Fats and oil are the naturally occurring alkanoates made from the trihydric alkanol, propane - 1, 2, 3- triol (generally termed as glycerol) and long chain alkanoic acids (generally termed as fatty acids) having C12 to C24 carbon atoms. A trihydric alkanol is one having three hydroxyl groups (-OH) in the molecule; therefore during esterification, each and every molecule of the trihydric alkanol reacts by three molecules of fatty acids to give the fats and oils as shown:
Fig: Esterification process-Fats and oils
This esterification method takes place naturally in plants and animals to give fats and oils that are usually termed to as the lipids. Fats are solids, at room temperature, generally of animal origin whereas oils are liquids, at room temperature, mostly of plant origin. The fatty acids generally found in lipids can be categorized into saturated fatty acids (that is, have no double bond in their hydrocarbon chain) and unsaturated fatty acids (that is, have one or more double bond in their hydrocarbon chain). Illustrations of such fatty acids are illustrated below:
Tallow (animal fat)
Olive or Peanut oil
Amino acids are the substituted alkanoic acids in which the hydrogen atom(s) in the alkyl groups have been substituted via amino group (-NH2 group).
Fig: Amino acids substituted alkanoic acids
Amino acids are the vital substituted alkanoic acids for they are the components parts of proteins that take place broadly in all plants and animals.
Sources of Fats and Oils:
Fats and oils are broadly distributed in nature. They are mainly employed by man for cooking, as source of energy and for the manufacture of soap. Animal fats and oils are generally obtained by treating the animal tissues with hot water. This breaks down the cell walls and allows the molten fats or oil to increase the surface of water. Tallow is obtained in this manner from beef or mutton (consider the sauce obtained whenever meat is boiled in water); pure lard from pigs. Vegetable oils are generally obtained via pressing the plant to squeeze out the oil or both extractions by organic solvents.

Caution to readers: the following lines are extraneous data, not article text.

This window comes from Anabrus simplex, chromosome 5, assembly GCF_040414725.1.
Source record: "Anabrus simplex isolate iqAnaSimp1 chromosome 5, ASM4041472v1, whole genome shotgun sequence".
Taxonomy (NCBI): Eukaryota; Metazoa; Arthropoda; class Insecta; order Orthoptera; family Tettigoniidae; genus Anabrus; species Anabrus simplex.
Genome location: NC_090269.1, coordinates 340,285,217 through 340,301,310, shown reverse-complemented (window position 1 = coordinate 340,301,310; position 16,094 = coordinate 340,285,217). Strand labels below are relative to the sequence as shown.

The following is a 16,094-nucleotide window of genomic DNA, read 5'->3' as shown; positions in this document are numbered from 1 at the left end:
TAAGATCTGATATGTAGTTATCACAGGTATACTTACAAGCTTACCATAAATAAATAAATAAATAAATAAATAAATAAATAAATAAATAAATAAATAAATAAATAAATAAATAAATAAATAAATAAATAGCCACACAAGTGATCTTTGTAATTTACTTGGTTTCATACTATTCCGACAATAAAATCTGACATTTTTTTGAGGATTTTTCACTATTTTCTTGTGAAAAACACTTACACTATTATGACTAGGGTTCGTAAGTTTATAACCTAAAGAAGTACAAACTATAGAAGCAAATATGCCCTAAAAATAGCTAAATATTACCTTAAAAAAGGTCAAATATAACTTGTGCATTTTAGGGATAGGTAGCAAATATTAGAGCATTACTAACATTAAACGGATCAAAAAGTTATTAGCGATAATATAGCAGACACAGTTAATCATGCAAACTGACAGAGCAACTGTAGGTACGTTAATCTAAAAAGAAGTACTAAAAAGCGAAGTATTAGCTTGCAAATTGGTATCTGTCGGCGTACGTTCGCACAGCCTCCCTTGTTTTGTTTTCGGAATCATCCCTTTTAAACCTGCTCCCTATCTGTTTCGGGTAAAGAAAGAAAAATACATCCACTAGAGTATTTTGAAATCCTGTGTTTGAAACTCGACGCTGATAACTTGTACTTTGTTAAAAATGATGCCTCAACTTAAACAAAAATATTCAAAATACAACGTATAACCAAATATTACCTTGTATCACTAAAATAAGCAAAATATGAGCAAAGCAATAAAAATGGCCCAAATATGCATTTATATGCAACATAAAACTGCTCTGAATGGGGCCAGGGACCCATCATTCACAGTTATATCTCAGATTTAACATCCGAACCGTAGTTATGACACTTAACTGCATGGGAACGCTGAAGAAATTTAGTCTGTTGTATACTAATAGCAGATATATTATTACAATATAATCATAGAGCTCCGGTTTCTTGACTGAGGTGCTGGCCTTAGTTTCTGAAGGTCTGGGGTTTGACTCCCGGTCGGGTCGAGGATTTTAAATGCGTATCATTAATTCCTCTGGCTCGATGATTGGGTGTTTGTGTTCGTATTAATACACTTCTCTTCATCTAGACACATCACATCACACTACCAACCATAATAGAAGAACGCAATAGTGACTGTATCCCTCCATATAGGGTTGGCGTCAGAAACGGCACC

The table illustrates a few common fats and oils and their natural sources.
Fats or Oils
Cotton seed oil
Palm kernel Oil
Soya bean Oil
Sheep and Cow
Hardening of Oils:
The vegetable oils can be modified to fats through catalytic hydrogenation (that is, addition of hydrogen to the double bond present in the hydrocarbon chain of the oil). Margarine (example: Blue Band) is made up through this process. The oils, generally from plants like oil palm, groundnut and soya-bean are heated to around 180oC in the presence of finely divided nickel, as catalyst, and hydrogen gas is bubbled in at 2 to 5 atmosphere. The hydrogen is added across the double bonds present in the unsaturated hydrocarbon chains of the oil. The product is a fat, which is then mixed by vitamins, salt, milk and other additives to prepare margarine.
Soap Manufacture: Saponification
We are familiar that saponification is the alkaline hydrolysis of alkanoates. Fats and oils that are alkanoates of fatty acids can be hydrolyzed by caustic alkali to give propane - 1, 2, 3-triol and the corresponding sodium and potassium salts of the component fatty acid. Such salts are the major constituents of soap. Sodium chloride is employed to take out (salt out) the soap from the mother liquor, which is denser than the soap. After washing the soap free of surplus alkali, different additives (like dyes and perfumes) are then added to give the varieties of soaps. The nature of the staring oil to find out the kind of soap obtained.
Fig: Soap Manufacture-Saponification